Globalization 3.0: Where in the world are the good jobs for poor Americans?
From The ODA Blog
In 2005, journalist Thomas Friedman told us that “the global competitive playing field was being leveled. The world was being flattened.” And what is the source of this flattening? A 21st-century world in which random individuals, enabled by high-powered software and applications, were finally freed from the shackles and limitations of nationalism (Globalization 1.0, years 1492-1800) and multinational companies (Globalization 2.0, years 1800-2000) to collaborate with other random people across the globe, regardless of ethnicity or geopolitical boundaries.
When Friedman wrote that “every color of the human rainbow” was to be part of the new Globalization 3.0 (21st Century), we stood up and took notice. Though few others seemed to be making this connection, at least not in our ear, we wondered if Friedman might actually be foreshadowing a world in which more than Brazil, India and China were on the rise?
Could it be that Friedman’s majestic rainbow might eventually cast its breathtaking colors over struggling communities like Baltimore’s Oliver, or New York’s Mott Haven, or Philadelphia’s Broad Street/Dauphin Street, or Wards 7 and 8 in our nation’s capital? After all, if 21st-century software is transformative enough to bring entrepreneurs from South America and Asia together, does it not follow that this new global business environment could eventually be brought to bear on the joblessness and underemployment in America’s inner cities?
It’s a question that bears repeating because quite honestly, we can’t remember the last time a national thinker like Friedman included places like Oliver and Mott Haven in their analysis. That’s not a knock on Friedman — he’s one of today’s best scribes. After all, we plopped down $27.50 for his book. It’s just that in our raging word wars about employment and economics, we nearly always leave our inner cities out of the conversation. We have convinced ourselves with some pretty ugly reasoning that the young men and women on Baltimore’s Milton and Preston Streets do not have the skills or acumen or desire to be players in today’s Globalization 3.0. Open Door America’s street-level knowledge derived from years of work with these good folks confirms just the opposite. They want to work. They want to earn. They want to feed their families and get ahead. They, too, live in a material world.
Some of us have tragically bought into the negative stereotypes that depict millions of urban Americans as hopelessly locked out of the American Dream. We don’t like to admit it out loud, but most of us know that such attitudes are fairly widespread, even in enlightened and sophisticated 2014 America. Ask yourself, when is the last time a major national figure — be it from the world of politics or journalism or business or religion — grabbed the microphone and made the case for building a world-class factory within walking distance of an impoverished inner city community? If you’re struggling to locate an answer, you’re in good company. It’s not the kind of talk you often hear in today’s America. When we discuss the economy, we tend to dwell on things like middle-class unemployment, housing prices and Wall Street investments. This makes perfect sense of course because the people making the rules and holding the whistles are also the same people in charge of the commentary.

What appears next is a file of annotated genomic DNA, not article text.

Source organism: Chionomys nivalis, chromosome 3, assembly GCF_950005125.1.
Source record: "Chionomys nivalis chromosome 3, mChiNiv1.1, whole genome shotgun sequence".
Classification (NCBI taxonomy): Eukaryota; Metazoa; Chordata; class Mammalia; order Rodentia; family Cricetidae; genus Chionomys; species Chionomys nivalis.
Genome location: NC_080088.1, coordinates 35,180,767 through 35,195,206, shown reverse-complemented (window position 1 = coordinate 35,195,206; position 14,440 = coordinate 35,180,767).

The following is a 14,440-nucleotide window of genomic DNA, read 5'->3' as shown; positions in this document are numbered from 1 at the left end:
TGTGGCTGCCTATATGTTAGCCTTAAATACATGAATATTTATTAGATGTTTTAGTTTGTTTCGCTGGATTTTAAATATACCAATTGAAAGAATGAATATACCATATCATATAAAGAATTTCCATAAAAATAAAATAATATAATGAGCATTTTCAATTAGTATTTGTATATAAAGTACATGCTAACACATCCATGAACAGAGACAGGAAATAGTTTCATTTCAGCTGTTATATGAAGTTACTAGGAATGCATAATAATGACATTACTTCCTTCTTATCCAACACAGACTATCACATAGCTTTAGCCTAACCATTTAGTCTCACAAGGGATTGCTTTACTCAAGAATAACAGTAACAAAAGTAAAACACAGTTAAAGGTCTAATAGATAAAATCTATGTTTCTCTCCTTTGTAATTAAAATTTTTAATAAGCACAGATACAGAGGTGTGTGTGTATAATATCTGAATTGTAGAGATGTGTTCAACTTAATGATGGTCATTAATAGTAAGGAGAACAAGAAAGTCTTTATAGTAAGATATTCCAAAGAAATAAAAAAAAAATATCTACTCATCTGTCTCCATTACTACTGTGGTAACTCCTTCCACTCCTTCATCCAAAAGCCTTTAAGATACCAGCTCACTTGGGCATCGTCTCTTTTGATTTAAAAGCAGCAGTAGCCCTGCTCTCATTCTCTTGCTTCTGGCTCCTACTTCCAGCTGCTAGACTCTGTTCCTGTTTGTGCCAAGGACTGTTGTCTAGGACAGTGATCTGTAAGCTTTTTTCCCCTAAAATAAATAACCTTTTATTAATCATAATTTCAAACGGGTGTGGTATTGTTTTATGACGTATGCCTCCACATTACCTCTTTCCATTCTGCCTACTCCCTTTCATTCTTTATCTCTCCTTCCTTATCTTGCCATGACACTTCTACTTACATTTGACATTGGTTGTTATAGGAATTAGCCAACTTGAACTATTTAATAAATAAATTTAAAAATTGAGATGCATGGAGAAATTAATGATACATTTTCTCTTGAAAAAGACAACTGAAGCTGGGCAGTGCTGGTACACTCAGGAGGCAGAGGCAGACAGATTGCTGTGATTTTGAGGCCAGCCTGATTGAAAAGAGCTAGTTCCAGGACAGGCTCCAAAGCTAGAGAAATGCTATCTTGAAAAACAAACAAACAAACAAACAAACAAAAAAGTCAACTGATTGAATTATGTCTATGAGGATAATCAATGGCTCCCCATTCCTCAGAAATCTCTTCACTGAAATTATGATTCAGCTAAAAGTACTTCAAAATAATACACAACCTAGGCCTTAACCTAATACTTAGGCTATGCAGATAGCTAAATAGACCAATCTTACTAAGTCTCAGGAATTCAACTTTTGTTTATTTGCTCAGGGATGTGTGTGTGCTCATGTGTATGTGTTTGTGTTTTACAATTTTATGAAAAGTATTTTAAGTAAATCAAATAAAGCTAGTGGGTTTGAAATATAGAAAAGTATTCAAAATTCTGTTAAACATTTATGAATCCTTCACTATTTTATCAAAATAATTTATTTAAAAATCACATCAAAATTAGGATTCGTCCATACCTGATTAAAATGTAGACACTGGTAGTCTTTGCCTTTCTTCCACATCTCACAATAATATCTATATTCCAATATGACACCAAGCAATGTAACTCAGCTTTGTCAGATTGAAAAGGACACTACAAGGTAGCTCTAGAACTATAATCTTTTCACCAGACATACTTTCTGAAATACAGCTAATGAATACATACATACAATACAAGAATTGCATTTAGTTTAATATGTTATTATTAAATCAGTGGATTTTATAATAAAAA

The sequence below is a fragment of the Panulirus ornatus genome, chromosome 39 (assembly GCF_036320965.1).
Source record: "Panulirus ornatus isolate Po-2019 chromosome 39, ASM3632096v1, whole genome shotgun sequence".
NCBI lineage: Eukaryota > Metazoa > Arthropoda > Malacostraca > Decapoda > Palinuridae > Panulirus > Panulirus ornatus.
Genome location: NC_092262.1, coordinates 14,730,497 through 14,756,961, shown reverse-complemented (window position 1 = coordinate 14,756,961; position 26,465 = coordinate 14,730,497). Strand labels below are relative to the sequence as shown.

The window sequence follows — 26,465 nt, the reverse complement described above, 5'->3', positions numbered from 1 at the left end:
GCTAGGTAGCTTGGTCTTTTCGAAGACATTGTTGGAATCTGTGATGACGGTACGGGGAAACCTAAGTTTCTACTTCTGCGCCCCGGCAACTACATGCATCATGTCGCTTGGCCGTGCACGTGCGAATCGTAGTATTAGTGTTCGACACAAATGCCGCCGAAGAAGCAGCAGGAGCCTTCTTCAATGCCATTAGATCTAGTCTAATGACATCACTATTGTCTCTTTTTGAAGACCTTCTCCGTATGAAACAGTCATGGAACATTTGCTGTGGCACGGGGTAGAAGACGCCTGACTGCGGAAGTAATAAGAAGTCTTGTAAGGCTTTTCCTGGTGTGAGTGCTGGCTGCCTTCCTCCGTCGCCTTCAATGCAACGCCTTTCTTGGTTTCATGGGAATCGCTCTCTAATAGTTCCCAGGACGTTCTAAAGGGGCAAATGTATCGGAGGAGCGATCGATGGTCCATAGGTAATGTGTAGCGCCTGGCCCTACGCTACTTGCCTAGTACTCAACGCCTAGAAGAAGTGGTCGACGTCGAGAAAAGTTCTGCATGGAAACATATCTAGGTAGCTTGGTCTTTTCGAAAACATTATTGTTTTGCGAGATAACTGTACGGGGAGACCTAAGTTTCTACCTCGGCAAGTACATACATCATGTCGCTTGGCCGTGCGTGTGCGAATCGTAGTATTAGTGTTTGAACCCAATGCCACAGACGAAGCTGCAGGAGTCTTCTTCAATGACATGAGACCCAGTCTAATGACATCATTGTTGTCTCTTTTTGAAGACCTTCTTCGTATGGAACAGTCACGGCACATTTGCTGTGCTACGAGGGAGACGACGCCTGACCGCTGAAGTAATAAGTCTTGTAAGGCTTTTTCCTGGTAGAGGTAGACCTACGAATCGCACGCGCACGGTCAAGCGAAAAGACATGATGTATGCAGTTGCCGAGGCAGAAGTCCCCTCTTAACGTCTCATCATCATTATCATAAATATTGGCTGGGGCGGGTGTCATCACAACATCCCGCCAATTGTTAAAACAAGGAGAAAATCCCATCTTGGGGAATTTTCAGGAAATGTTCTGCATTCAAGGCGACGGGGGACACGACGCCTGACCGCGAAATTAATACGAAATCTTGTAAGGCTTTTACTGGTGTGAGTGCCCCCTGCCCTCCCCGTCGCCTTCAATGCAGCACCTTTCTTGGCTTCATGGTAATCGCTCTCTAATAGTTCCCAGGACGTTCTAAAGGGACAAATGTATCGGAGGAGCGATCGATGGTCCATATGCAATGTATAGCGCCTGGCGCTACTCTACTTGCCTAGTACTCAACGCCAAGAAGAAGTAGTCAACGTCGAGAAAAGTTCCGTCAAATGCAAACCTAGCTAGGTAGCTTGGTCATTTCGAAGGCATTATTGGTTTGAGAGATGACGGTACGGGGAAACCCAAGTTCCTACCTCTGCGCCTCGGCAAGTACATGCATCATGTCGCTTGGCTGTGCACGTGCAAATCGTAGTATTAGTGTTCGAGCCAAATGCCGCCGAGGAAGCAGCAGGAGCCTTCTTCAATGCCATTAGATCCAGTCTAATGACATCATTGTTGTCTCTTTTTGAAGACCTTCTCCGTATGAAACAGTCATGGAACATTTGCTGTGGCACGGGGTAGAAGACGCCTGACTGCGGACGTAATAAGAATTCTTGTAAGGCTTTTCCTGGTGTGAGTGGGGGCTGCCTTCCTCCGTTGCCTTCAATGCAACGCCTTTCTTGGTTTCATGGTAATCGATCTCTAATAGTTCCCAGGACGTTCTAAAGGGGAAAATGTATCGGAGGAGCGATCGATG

The sad irony is that America’s inner cities are the perfect setting for a manufacturing renaissance and jobs explosion in the 21st century. After decades of cruel and debilitating poverty, millions of urban Americans would give their right arm to land a fulltime job that pays as little as $10 or $12 an hour. Higher, more livable wages would be better, but $12 an hour would be a huge improvement for most folks. Just look at the numbers:
A fulltime minimum wage worker ($7.50 an hour) earns $15,600 a year, 35% below the 2014 poverty level for a family of four ($23,850). That same worker earning $12 an hour raises their income 5% above the 4-person poverty threshold.
In Baltimore, where row house rentals in the poorest neighborhoods typically exceed $800 a month, the national poverty threshold for a family of four needs to be evaluated in the broader context of the city’s high cost of living — $800 monthly rent is equal to 62% of a $12-an-hour worker’s monthly income. For these households, two jobs are needed to lift the family securely out of poverty.
Every day at Open Door America, we encounter bright, capable people who are looking for fulltime work that pays more than minimum wage. They don’t understand how it became axiomatic in certain American circles that people in Beijing or Mumbai are better workers, or better investments than unemployed, impoverished Americans in their backyard. When we read Friedman, we are given to both fear and hope. We fear he’s right about many of his current conclusions but we hope he’s wrong about others. We want to believe that America, including inner city America, can be competitive in the 21st Century. We want to believe that Globalization 3.0 can come to mean jobs and economic empowerment for the inner city. We want to believe that someone powerful enough to make a difference will grab the national microphone and start shouting about the vast untapped human capital on the streets of East Baltimore and West Philadelphia. We know where to find the 3.0 workers. The question is, where are the 3.0 jobs?
Open Door Baltimore, a nonprofit that fights poverty by working with businesses to provide living-wage jobs, is expanding beyond the beltway. To better reflect the organization’s larger mission, the board of directors recently approved a new identity and logo.Read More